Chinese police reportedly have detained hundreds of people as part of a security lockdown in the Tibetan capital, Lhasa, after two people set themselves on fire there earlier this week to protest Chinese rule.
The U.S. government-backed Radio Free Asia cited a local source late Wednesday as saying that Chinese authorities have locked up about 600 Tibetan residents. It said many others from outside the Tibetan Autonomous Region have been expelled.
On Sunday, two young men set themselves on fire outside Lhasa's famous Jokhang Temple, in the first such incident to take place in the heavily guarded Tibetan capital. State media say one of the protesters died at the scene, while the other was hospitalized.
The crackdown comes as exile groups reported Wednesday that a mother of three young children in a largely Tibetan area of southwestern China died after setting herself on fire, in an another apparent protest against Chinese rule.
The protester, identified as Rikyo, 33, died in front of the Jonang Dzamthang monastery in a prefecture known by Tibetans as Ngaba and located in Sichuan Province.
The head of the Jonang Welfare Association, Tsangyang Gyatso, says the protester was a neighbor of three young Tibetans who set themselves on fire earlier this year while demanding the safe return of their exiled spiritual leader, the Dalai Lama.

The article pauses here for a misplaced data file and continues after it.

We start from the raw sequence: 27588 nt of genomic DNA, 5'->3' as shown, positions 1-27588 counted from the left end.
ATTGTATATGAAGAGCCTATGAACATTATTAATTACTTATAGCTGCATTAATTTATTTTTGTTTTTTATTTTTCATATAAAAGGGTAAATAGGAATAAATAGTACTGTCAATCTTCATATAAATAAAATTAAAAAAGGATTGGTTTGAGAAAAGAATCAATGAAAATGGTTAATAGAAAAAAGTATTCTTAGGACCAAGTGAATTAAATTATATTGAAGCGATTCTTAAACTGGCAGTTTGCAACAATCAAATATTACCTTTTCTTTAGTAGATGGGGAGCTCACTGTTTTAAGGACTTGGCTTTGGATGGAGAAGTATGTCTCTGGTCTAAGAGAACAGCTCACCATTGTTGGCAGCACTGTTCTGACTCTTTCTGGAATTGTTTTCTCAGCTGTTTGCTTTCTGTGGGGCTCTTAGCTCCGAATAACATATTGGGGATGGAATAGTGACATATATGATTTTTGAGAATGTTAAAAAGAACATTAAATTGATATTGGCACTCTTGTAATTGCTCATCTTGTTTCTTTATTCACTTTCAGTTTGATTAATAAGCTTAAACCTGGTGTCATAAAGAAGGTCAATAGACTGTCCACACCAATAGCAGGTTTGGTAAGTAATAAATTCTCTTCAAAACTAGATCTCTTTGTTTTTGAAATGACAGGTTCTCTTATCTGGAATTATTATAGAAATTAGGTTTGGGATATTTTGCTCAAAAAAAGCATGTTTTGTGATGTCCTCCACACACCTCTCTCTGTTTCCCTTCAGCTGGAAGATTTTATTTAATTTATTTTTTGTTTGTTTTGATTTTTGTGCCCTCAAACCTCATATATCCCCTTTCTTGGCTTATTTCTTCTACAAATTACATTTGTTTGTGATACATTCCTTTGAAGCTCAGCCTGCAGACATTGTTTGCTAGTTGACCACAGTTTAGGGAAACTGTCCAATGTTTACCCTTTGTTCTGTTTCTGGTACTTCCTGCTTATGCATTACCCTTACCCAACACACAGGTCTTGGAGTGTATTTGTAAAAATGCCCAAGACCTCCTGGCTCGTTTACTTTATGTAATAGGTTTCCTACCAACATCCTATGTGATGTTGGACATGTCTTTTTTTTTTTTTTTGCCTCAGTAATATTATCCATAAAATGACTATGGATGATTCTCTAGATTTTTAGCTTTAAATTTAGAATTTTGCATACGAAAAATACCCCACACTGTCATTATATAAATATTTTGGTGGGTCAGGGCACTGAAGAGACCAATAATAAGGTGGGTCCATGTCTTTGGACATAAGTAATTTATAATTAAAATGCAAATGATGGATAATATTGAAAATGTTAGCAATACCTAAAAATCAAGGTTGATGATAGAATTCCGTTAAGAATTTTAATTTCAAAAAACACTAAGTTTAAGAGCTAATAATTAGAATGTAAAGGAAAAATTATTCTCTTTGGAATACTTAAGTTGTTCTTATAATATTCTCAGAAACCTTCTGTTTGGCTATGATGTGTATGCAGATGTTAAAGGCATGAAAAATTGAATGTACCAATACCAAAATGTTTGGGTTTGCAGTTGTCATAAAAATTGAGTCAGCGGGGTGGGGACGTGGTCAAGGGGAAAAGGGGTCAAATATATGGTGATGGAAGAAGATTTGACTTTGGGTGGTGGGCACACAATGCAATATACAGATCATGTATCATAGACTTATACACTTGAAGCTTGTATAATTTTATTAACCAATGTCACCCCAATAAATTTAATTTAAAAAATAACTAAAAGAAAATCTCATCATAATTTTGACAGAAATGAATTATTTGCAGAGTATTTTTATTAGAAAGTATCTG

Tibet Immolation Map
Anti-China protests have rocked southwestern China and neighboring Tibet for the past 14 months, as Buddhist monks, nuns and their supporters push their demands for freedom and the return of the Dalai Lama.
John Powers, a professor of Asian studies at Australian National University says that many Tibetans feel the self-immolations are necessary because an unofficial state of martial law in their region has restricted other ways of expressing dissatisfaction.
"The Chinese state has upped the level of oppression so much that now it's really only possible to stage individual protests, and that's one of the reasons why these very public, very dramatic self-immolations are taking place - because the Tibetans really have no other options," Powers said.
China says the immolations incite separatism and are directed from outside the country. But representatives of the Dalai Lama, who lives in northern India, say protesters are driven to self-immolate in large part because they can no longer tolerate Beijing's ongoing push against Tibetan culture and religion.
This week's immolations follow a new Chinese move to ban Tibetan Buddhists, including current and former government officials, students, and party members, from engaging in religious practices during the sacred month of Saka Dawa, which began May 21. Saka Dawa commemorates the Buddha's birth, enlightenment and death.